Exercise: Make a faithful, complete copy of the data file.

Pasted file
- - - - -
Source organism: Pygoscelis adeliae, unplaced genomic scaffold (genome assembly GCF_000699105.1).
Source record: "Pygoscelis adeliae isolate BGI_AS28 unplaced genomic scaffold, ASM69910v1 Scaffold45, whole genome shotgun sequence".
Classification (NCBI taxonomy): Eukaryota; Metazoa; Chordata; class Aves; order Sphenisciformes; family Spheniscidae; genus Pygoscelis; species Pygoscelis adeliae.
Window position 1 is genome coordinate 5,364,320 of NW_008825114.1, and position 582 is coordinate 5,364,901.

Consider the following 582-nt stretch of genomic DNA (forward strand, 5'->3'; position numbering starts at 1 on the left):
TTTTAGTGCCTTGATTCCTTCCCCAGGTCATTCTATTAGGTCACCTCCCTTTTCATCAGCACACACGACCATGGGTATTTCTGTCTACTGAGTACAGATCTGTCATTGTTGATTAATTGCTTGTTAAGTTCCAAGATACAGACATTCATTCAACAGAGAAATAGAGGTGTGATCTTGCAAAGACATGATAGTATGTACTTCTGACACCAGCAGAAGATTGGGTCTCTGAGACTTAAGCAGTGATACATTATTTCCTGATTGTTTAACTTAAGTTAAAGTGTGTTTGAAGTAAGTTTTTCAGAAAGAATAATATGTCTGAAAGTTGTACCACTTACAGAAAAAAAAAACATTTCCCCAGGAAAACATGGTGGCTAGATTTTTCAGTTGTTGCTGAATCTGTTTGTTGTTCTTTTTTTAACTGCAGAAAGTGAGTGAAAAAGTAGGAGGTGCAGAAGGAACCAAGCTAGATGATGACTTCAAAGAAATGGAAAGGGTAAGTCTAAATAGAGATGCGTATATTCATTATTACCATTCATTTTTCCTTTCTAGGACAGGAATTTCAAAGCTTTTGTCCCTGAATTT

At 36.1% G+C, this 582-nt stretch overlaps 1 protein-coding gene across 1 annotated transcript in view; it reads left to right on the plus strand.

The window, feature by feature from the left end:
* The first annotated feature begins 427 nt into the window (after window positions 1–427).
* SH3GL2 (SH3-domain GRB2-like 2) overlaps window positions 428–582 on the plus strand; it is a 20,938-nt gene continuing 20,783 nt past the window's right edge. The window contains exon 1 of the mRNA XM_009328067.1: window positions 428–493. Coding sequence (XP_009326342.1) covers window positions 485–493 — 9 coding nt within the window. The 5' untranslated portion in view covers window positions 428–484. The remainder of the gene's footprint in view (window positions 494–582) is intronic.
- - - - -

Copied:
Source organism: Pygoscelis adeliae, unplaced genomic scaffold (genome assembly GCF_000699105.1).
Source record: "Pygoscelis adeliae isolate BGI_AS28 unplaced genomic scaffold, ASM69910v1 Scaffold45, whole genome shotgun sequence".
Classification (NCBI taxonomy): Eukaryota; Metazoa; Chordata; class Aves; order Sphenisciformes; family Spheniscidae; genus Pygoscelis; species Pygoscelis adeliae.
Window position 1 is genome coordinate 5,364,320 of NW_008825114.1, and position 582 is coordinate 5,364,901.

Consider the following 582-nt stretch of genomic DNA (forward strand, 5'->3'; position numbering starts at 1 on the left):
TTTTAGTGCCTTGATTCCTTCCCCAGGTCATTCTATTAGGTCACCTCCCTTTTCATCAGCACACACGACCATGGGTATTTCTGTCTACTGAGTACAGATCTGTCATTGTTGATTAATTGCTTGTTAAGTTCCAAGATACAGACATTCATTCAACAGAGAAATAGAGGTGTGATCTTGCAAAGACATGATAGTATGTACTTCTGACACCAGCAGAAGATTGGGTCTCTGAGACTTAAGCAGTGATACATTATTTCCTGATTGTTTAACTTAAGTTAAAGTGTGTTTGAAGTAAGTTTTTCAGAAAGAATAATATGTCTGAAAGTTGTACCACTTACAGAAAAAAAAAACATTTCCCCAGGAAAACATGGTGGCTAGATTTTTCAGTTGTTGCTGAATCTGTTTGTTGTTCTTTTTTTAACTGCAGAAAGTGAGTGAAAAAGTAGGAGGTGCAGAAGGAACCAAGCTAGATGATGACTTCAAAGAAATGGAAAGGGTAAGTCTAAATAGAGATGCGTATATTCATTATTACCATTCATTTTTCCTTTCTAGGACAGGAATTTCAAAGCTTTTGTCCCTGAATTT

At 36.1% G+C, this 582-nt stretch overlaps 1 protein-coding gene across 1 annotated transcript in view; it reads left to right on the plus strand.

The window, feature by feature from the left end:
* The first annotated feature begins 427 nt into the window (after window positions 1–427).
* SH3GL2 (SH3-domain GRB2-like 2) overlaps window positions 428–582 on the plus strand; it is a 20,938-nt gene continuing 20,783 nt past the window's right edge. The window contains exon 1 of the mRNA XM_009328067.1: window positions 428–493. Coding sequence (XP_009326342.1) covers window positions 485–493 — 9 coding nt within the window. The 5' untranslated portion in view covers window positions 428–484. The remainder of the gene's footprint in view (window positions 494–582) is intronic.